Somebody must count Florida ballots if there's to be reform

March 16, 2001

WEST PALM BEACH, Fla. -- For those wondering, sometimes angrily, why the Palm Beach Post and other news organizations continue to review ballots from Florida's presidential election, the answer is that journalists are doing what the courts would not.

After Al Gore contested the Florida results, Leon County Circuit Judge N. Sanders Sauls ordered 1.1 million ballots from Miami-Dade and Palm Beach counties trucked to Tallahassee. Yet Mr. Sauls refused to examine them, though they were the evidence. His ruling against a statewide recount of under-votes -- an order the U.S. Supreme Court upheld -- made George W. Bush president by judicial order, not the counting of votes. No president had taken office under those circumstances.

The truck that carried Palm Beach County's 462,644 ballots to the capital also held important lessons about democracy. Someone had to look inside. So Post reporters inspected more than 28,000 of the discarded and disputed ballots -- 19,125 over-votes and 9,150 under-votes. Saturday, the paper reported that the under-votes could have produced 784 votes for Mr. Gore, enough to give him the state, if the canvassing board had used standards the Democrats favored. Sunday, the paper reported that over-votes resulting from confusion about the ballot cost Mr. Gore roughly 6,600 votes.

The results published over the weekend show how human and mechanical error combined to foment Election Day chaos. The Post's review of the under-votes, cards on which the machines couldn't read a punch, points to mechanical defects. Data Punch machines had a much higher incidence of failed punches than Votomatic machines, suggesting that equipment made a difference.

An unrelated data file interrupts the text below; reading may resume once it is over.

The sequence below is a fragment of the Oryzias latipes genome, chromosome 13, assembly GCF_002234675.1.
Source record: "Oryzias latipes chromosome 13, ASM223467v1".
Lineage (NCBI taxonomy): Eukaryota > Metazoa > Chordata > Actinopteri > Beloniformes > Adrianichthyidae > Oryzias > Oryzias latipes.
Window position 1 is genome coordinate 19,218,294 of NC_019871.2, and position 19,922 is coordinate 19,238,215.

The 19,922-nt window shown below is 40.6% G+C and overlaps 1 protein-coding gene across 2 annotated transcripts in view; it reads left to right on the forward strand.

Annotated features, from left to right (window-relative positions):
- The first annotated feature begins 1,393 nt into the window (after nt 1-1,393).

Florida Secretary of State Katherine Harris insists that voter error was responsible for all election problems. It was not. Stupid machines did more damage than stupid voters, though no one can hope to explain the 28 county voters who punched for all 10 presidential candidates.

The Post's examination of over-votes, ballots that had multiple selections for president, proved how much Elections Supervisor Theresa LePore's flawed design influenced the course of history. Her butterfly ballot caused a four-fold increase in over-voting from 1996. The state's elections supervisors had only one requirement in designing their ballots, and it saved George W. Bush. The party that won the most votes in the last election for governor must be listed first, so the names Bush and Cheney appeared at the top, away from the cluttered middle where Democrats for Mr. Gore punched [Patrick] Buchanan by mistake. Reverse that, and Republicans would be crying foul today.

Two other reviews of all the state's discarded and uncounted ballots are nearly done. The Miami Herald and USA Today are working on one. Another will come from a consortium including the Post, the New York Times, the Washington Post, the Wall Street Journal, the St. Petersburg Times, the Fort Lauderdale Sun-Sentinel, CNN and the Associated Press.

The reviews will produce lots of numbers and arguments and change no results. But when all the analysis is in, the legislature must make changes. Florida needs a modern, integrated voting system in place by 2002.

Gov. Jeb Bush says he has set aside $30 million for new equipment, and he devoted one line in his state-of-the-state address to election reform. Neither is enough. The legislature must deal with other election issues concerning absentee ballots, enfranchisement of ex-felons, accurate voter rolls and civil rights abuses.

President Bush Monday told Floridians to "move forward." Without reforms, that can't happen. Without reforms, the election remains unfinished business. Each discarded ballot reaffirms this reality. In the cause of reform, they all count.

This article first appeared as an editorial Tuesday in the Palm Beach (Florida) Post.

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